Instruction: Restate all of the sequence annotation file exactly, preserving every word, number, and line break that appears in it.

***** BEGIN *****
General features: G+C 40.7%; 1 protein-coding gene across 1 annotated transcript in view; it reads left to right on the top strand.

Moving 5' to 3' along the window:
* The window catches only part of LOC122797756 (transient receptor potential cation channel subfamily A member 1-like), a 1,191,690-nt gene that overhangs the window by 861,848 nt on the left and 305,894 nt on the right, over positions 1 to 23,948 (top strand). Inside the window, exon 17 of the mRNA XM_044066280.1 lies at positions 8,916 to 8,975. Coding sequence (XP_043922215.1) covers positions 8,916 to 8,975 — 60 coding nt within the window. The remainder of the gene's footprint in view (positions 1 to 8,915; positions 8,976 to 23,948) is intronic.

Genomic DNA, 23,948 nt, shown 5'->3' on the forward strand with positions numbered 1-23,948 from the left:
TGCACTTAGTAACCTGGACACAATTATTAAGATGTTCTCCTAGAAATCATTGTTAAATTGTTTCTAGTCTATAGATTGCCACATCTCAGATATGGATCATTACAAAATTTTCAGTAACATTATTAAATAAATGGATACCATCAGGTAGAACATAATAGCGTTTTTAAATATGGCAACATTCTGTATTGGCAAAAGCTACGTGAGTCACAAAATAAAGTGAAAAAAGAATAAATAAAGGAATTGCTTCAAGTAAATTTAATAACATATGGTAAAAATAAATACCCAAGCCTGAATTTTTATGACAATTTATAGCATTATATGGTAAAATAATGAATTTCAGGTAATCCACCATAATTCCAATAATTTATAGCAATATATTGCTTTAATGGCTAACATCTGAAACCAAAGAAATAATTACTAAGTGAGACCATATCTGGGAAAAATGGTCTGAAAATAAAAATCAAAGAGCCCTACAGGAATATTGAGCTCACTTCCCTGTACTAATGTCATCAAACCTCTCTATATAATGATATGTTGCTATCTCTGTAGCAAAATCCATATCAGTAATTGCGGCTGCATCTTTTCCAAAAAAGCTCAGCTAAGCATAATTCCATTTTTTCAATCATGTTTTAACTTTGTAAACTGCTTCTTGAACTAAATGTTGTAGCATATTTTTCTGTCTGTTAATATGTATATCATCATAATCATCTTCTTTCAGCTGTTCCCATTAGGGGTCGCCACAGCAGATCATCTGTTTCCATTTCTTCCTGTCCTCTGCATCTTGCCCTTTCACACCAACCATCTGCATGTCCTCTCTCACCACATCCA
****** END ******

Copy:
General features: G+C 40.7%; 1 protein-coding gene across 1 annotated transcript in view; it reads left to right on the top strand.

Moving 5' to 3' along the window:
* The window catches only part of LOC122797756 (transient receptor potential cation channel subfamily A member 1-like), a 1,191,690-nt gene that overhangs the window by 861,848 nt on the left and 305,894 nt on the right, over positions 1 to 23,948 (top strand). Inside the window, exon 17 of the mRNA XM_044066280.1 lies at positions 8,916 to 8,975. Coding sequence (XP_043922215.1) covers positions 8,916 to 8,975 — 60 coding nt within the window. The remainder of the gene's footprint in view (positions 1 to 8,915; positions 8,976 to 23,948) is intronic.

Genomic DNA, 23,948 nt, shown 5'->3' on the forward strand with positions numbered 1-23,948 from the left:
TGCACTTAGTAACCTGGACACAATTATTAAGATGTTCTCCTAGAAATCATTGTTAAATTGTTTCTAGTCTATAGATTGCCACATCTCAGATATGGATCATTACAAAATTTTCAGTAACATTATTAAATAAATGGATACCATCAGGTAGAACATAATAGCGTTTTTAAATATGGCAACATTCTGTATTGGCAAAAGCTACGTGAGTCACAAAATAAAGTGAAAAAAGAATAAATAAAGGAATTGCTTCAAGTAAATTTAATAACATATGGTAAAAATAAATACCCAAGCCTGAATTTTTATGACAATTTATAGCATTATATGGTAAAATAATGAATTTCAGGTAATCCACCATAATTCCAATAATTTATAGCAATATATTGCTTTAATGGCTAACATCTGAAACCAAAGAAATAATTACTAAGTGAGACCATATCTGGGAAAAATGGTCTGAAAATAAAAATCAAAGAGCCCTACAGGAATATTGAGCTCACTTCCCTGTACTAATGTCATCAAACCTCTCTATATAATGATATGTTGCTATCTCTGTAGCAAAATCCATATCAGTAATTGCGGCTGCATCTTTTCCAAAAAAGCTCAGCTAAGCATAATTCCATTTTTTCAATCATGTTTTAACTTTGTAAACTGCTTCTTGAACTAAATGTTGTAGCATATTTTTCTGTCTGTTAATATGTATATCATCATAATCATCTTCTTTCAGCTGTTCCCATTAGGGGTCGCCACAGCAGATCATCTGTTTCCATTTCTTCCTGTCCTCTGCATCTTGCCCTTTCACACCAACCATCTGCATGTCCTCTCTCACCACATCCA